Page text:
The Euphoria of Rokas Valuntonis
St Andrew Holborn
After his superb recital for the City Music Foundation last month at St Bartholemew the Great in Smithfields https://www.facebook.com/notes/christopher-axworthy/presenting-the-impeccable-maestro-valuntonis/10156459912307309/
Just a month later we were able to hear him in another of the great churches in the centre of London that dedicate themselves also to classical music :St Andrew Holborn.
Playing the great warhorse that Nikolai Rubinstein had declared worthless and unplayable.
Tchaikowsky deeply offended refused to change a note.
It was Hans von Bulow to whom Tchaikowsky dedicated the score and who gave the first performance in Boston in 1875 of a work that he described :” The ideas are so original,so noble,so powerful.The details so interesting;though there are many of them ,they do not impair the clearness and unity of the work .The form is mature,ripe,and distinguished in style.”
Bulow sent what is thought to be the first cable ever dispatched from Boston to Moscow telling Tchaikowsky of the concerto’s undisputed triumph with the Boston public.
The superb programme notes had me wanting to know more about this concerto that I have heard all my life.
From the very first performance with Jerome Rose at the Albert Hall on their Tchaikowsky nights to Rokas Valuntonis and Alice Sarah Ott’s performances this week.
Via such notable performances by Byron Janis,Artur Rubinstein,Beatrice Rana,Shura Cherkassky,Van Cliburn,Martha Argerich,Peter Katin,Yuja Wang but above all Clifford Curzon………………
The first performance of the original version took place on October 25, 1875, in Boston, conducted by Benjamin Johnson Lang and with Bülow as soloist. Bülow had initially engaged a different conductor, but they quarrelled, and Lang was brought in on short notice.
According to Alan Walker, the concerto was so popular that Bülow was obliged to repeat the Finale, a fact that Tchaikovsky found astonishing. Although the premiere was a success with the audience, the critics were not so impressed.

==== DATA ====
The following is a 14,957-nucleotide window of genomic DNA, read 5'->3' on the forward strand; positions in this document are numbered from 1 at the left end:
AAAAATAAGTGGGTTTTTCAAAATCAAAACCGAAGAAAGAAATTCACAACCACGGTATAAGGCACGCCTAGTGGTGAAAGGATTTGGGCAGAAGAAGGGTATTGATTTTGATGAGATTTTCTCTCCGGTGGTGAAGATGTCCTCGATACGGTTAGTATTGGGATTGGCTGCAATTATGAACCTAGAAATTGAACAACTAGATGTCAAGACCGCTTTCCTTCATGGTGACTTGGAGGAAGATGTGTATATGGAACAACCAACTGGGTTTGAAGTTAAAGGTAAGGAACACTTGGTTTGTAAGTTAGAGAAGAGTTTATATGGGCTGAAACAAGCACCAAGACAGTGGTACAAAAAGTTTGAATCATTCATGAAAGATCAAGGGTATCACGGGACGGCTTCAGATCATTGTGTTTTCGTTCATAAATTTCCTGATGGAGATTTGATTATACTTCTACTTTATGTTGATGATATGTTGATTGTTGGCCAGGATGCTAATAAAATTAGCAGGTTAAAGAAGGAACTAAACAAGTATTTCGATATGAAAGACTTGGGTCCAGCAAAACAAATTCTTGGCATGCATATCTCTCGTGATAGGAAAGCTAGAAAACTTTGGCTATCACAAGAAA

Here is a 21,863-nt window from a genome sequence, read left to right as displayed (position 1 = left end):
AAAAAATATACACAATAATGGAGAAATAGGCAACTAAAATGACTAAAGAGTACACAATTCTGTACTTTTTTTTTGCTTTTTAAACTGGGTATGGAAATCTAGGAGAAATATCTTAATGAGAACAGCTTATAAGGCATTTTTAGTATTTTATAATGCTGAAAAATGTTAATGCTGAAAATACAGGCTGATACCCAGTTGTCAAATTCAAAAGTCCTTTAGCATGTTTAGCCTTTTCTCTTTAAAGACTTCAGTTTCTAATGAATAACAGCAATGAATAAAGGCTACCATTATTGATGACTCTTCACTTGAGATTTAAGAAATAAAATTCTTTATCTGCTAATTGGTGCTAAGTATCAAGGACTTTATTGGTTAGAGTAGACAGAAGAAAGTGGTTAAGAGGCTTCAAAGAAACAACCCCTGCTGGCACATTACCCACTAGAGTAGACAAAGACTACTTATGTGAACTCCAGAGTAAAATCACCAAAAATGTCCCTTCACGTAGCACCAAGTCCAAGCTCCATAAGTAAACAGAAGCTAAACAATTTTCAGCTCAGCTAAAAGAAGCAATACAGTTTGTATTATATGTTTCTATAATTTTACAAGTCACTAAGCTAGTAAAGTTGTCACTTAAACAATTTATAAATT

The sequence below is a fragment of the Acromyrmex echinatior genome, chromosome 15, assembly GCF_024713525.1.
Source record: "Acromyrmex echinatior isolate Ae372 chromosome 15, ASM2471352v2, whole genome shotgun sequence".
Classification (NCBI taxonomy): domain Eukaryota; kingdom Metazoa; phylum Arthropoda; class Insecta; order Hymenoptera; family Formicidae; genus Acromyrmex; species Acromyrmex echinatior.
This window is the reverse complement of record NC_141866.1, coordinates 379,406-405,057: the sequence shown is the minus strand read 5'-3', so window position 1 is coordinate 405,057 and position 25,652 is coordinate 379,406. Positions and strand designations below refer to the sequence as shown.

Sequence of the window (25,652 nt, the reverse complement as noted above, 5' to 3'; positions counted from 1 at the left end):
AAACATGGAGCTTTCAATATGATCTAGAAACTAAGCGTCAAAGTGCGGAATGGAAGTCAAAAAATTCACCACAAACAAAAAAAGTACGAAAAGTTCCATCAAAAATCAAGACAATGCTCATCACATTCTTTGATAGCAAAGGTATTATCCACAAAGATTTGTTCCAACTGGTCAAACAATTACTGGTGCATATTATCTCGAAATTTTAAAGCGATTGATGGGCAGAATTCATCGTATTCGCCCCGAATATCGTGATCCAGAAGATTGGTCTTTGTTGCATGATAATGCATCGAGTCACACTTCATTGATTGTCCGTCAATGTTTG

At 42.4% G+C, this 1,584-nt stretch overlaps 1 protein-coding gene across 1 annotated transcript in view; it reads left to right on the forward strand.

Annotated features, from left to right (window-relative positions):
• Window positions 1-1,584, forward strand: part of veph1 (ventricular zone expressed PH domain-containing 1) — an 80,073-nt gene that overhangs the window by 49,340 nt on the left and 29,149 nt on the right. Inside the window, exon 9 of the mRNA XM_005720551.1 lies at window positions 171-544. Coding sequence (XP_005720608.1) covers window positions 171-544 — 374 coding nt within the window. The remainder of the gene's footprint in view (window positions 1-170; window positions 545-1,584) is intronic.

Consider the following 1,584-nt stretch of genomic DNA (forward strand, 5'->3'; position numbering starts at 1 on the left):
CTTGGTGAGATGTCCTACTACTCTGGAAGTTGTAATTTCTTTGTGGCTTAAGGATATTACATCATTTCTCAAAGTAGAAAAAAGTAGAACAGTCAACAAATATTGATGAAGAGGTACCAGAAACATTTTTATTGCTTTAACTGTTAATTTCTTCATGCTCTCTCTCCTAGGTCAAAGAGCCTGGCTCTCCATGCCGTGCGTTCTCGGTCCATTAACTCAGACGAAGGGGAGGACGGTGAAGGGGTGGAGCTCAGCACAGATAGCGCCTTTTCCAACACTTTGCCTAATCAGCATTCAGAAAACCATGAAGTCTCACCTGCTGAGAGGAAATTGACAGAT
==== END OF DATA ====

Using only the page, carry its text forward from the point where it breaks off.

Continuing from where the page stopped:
One wrote that the concerto was “hardly destined ..to become classical”.
George Whitefield Chadwick, who was in the audience, recalled in a memoir years later: “They had not rehearsed much and the trombones got in wrong in the ‘tutti’ in the middle of the first movement, whereupon Bülow sang out in a perfectly audible voice, The brass may go to hell“.(sic)
However, the work fared much better at its performance in New York City on November 22, under Leopold Damrosch.Benjamin Johnson Lang appeared as soloist in a complete performance of the concerto with the Boston Symphony Orchestra on February 20, 1885, under Wilhelm Gericke. Lang previously performed the first movement with the Boston Symphony Orchestra in March 1883, conducted by Georg Henschel, in a concert in Fitchburg, Massachusetts.
The Russian premiere took place on November 1/13, 1875 in Saint Petersburg, with the Russian pianist Gustav Kross and the Czech conductor Eduard Nápravník. In Tchaikovsky’s estimation, Kross reduced the work to “an atrocious cacophony”.
The Moscow premiere took place on November 21/December 3, 1875, with Sergei Taneyev as soloist.
The conductor was none other than Nikolai Rubinstein, the same man who had comprehensively criticised the work less than a year earlier.
Rubinstein had come to see its merits, and he played the solo part many times throughout Europe. He even insisted that Tchaikovsky entrust the premiere of his Second Piano Concerto to him, and the composer would have done so had Rubinstein not died.
At that time, Tchaikovsky considered rededicating the work to Taneyev, who had performed it splendidly, but ultimately the dedication went to Bülow.